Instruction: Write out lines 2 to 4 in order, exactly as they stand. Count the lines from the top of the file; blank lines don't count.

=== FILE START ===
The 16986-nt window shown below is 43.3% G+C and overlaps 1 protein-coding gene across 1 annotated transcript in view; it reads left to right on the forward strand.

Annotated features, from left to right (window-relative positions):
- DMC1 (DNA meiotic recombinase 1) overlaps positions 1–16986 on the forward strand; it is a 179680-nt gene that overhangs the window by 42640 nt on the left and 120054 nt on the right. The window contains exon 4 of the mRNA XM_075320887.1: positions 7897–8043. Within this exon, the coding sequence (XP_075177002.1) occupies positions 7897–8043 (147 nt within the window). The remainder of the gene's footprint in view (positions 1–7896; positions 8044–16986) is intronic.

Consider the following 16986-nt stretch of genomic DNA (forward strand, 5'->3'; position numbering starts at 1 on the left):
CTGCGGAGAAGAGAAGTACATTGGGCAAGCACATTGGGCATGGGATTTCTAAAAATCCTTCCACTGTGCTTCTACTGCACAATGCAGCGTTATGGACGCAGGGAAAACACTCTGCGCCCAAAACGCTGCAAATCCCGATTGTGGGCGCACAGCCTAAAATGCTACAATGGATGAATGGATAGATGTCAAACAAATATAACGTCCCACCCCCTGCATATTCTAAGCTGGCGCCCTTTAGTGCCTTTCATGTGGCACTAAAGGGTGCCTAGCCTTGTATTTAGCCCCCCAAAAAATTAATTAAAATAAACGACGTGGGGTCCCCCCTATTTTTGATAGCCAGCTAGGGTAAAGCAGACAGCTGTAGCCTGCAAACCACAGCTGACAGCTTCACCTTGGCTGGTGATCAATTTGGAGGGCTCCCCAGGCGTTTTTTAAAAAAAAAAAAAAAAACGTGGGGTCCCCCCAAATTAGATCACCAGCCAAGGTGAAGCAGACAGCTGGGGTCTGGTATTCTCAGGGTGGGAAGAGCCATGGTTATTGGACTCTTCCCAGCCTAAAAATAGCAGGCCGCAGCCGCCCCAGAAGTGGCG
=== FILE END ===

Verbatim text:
Annotated features, from left to right (window-relative positions):
- DMC1 (DNA meiotic recombinase 1) overlaps positions 1–16986 on the forward strand; it is a 179680-nt gene that overhangs the window by 42640 nt on the left and 120054 nt on the right. The window contains exon 4 of the mRNA XM_075320887.1: positions 7897–8043. Within this exon, the coding sequence (XP_075177002.1) occupies positions 7897–8043 (147 nt within the window). The remainder of the gene's footprint in view (positions 1–7896; positions 8044–16986) is intronic.

Consider the following 16986-nt stretch of genomic DNA (forward strand, 5'->3'; position numbering starts at 1 on the left):